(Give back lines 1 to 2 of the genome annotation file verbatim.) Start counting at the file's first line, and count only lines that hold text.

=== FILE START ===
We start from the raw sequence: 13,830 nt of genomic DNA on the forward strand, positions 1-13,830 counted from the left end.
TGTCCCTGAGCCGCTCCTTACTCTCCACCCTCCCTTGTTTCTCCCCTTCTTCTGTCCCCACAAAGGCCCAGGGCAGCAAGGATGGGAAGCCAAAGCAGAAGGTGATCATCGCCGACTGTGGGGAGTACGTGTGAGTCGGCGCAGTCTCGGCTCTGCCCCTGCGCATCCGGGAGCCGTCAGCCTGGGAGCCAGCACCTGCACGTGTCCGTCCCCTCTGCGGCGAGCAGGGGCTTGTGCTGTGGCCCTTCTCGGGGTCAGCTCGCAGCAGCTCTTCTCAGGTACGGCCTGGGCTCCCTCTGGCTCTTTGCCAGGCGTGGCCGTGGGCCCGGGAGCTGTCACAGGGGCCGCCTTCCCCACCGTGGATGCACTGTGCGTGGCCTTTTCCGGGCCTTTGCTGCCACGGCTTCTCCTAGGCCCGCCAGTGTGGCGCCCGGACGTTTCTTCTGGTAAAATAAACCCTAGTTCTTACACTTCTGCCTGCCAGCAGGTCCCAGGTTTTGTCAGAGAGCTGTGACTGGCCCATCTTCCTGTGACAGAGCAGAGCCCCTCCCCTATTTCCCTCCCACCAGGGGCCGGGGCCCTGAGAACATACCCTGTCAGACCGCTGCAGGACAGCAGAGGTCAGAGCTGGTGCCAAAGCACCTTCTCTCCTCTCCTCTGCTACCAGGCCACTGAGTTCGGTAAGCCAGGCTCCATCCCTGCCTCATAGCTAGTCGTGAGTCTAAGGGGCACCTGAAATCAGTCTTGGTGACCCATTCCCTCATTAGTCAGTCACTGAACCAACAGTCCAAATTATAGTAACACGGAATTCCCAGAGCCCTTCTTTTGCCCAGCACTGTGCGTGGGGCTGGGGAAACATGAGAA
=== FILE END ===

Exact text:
We start from the raw sequence: 13,830 nt of genomic DNA on the forward strand, positions 1-13,830 counted from the left end.
TGTCCCTGAGCCGCTCCTTACTCTCCACCCTCCCTTGTTTCTCCCCTTCTTCTGTCCCCACAAAGGCCCAGGGCAGCAAGGATGGGAAGCCAAAGCAGAAGGTGATCATCGCCGACTGTGGGGAGTACGTGTGAGTCGGCGCAGTCTCGGCTCTGCCCCTGCGCATCCGGGAGCCGTCAGCCTGGGAGCCAGCACCTGCACGTGTCCGTCCCCTCTGCGGCGAGCAGGGGCTTGTGCTGTGGCCCTTCTCGGGGTCAGCTCGCAGCAGCTCTTCTCAGGTACGGCCTGGGCTCCCTCTGGCTCTTTGCCAGGCGTGGCCGTGGGCCCGGGAGCTGTCACAGGGGCCGCCTTCCCCACCGTGGATGCACTGTGCGTGGCCTTTTCCGGGCCTTTGCTGCCACGGCTTCTCCTAGGCCCGCCAGTGTGGCGCCCGGACGTTTCTTCTGGTAAAATAAACCCTAGTTCTTACACTTCTGCCTGCCAGCAGGTCCCAGGTTTTGTCAGAGAGCTGTGACTGGCCCATCTTCCTGTGACAGAGCAGAGCCCCTCCCCTATTTCCCTCCCACCAGGGGCCGGGGCCCTGAGAACATACCCTGTCAGACCGCTGCAGGACAGCAGAGGTCAGAGCTGGTGCCAAAGCACCTTCTCTCCTCTCCTCTGCTACCAGGCCACTGAGTTCGGTAAGCCAGGCTCCATCCCTGCCTCATAGCTAGTCGTGAGTCTAAGGGGCACCTGAAATCAGTCTTGGTGACCCATTCCCTCATTAGTCAGTCACTGAACCAACAGTCCAAATTATAGTAACACGGAATTCCCAGAGCCCTTCTTTTGCCCAGCACTGTGCGTGGGGCTGGGGAAACATGAGAA